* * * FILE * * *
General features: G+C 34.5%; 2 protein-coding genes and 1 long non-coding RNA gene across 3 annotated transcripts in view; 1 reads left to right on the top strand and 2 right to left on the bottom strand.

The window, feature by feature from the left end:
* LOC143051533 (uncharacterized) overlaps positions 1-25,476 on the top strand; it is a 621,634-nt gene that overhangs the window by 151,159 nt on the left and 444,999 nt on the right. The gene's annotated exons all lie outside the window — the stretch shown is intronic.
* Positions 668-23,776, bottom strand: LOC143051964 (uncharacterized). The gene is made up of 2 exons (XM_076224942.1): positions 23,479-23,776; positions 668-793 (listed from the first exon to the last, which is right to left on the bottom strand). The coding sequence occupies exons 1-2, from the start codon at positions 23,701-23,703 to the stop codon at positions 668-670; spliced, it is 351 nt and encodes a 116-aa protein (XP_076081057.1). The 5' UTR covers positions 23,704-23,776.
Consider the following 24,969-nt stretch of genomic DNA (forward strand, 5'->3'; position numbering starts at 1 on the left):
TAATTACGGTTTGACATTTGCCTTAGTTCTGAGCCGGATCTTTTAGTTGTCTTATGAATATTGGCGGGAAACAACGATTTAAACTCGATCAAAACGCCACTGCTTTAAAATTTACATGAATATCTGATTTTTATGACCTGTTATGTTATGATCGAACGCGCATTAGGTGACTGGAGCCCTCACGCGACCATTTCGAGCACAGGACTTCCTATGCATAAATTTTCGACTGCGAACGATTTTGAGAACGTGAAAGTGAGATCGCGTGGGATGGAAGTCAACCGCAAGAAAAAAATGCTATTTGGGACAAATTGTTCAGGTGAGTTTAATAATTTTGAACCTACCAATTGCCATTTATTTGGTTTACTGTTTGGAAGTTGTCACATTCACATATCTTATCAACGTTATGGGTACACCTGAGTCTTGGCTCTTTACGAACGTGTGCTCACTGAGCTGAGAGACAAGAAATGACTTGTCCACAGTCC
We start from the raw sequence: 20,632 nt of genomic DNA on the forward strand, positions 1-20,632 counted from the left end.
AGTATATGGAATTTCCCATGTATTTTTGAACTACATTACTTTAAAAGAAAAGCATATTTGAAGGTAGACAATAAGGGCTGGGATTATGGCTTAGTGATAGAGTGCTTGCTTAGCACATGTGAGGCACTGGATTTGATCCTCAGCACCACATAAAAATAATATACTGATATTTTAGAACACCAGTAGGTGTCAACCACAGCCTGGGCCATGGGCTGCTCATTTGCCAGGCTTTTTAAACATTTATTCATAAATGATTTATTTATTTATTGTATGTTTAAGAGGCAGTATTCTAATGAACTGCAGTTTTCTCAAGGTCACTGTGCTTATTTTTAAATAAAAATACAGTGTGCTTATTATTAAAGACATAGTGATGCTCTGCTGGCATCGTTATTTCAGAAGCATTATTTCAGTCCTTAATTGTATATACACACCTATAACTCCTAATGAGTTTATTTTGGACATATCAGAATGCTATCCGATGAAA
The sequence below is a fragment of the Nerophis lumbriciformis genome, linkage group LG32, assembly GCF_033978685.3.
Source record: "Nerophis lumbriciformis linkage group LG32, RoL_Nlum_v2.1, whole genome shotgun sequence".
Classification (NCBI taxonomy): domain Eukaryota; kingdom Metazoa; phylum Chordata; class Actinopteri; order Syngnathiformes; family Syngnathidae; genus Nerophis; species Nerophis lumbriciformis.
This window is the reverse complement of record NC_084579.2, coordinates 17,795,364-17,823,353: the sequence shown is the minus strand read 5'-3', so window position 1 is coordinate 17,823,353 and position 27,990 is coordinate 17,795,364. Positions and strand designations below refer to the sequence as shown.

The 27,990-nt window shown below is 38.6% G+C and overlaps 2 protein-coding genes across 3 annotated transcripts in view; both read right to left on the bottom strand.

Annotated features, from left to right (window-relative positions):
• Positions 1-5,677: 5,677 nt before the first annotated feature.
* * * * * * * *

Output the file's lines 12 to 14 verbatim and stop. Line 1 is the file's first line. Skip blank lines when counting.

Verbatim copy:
This window is the reverse complement of record NC_084579.2, coordinates 17,795,364-17,823,353: the sequence shown is the minus strand read 5'-3', so window position 1 is coordinate 17,823,353 and position 27,990 is coordinate 17,795,364. Positions and strand designations below refer to the sequence as shown.

The 27,990-nt window shown below is 38.6% G+C and overlaps 2 protein-coding genes across 3 annotated transcripts in view; both read right to left on the bottom strand.

Annotated features, from left to right (window-relative positions):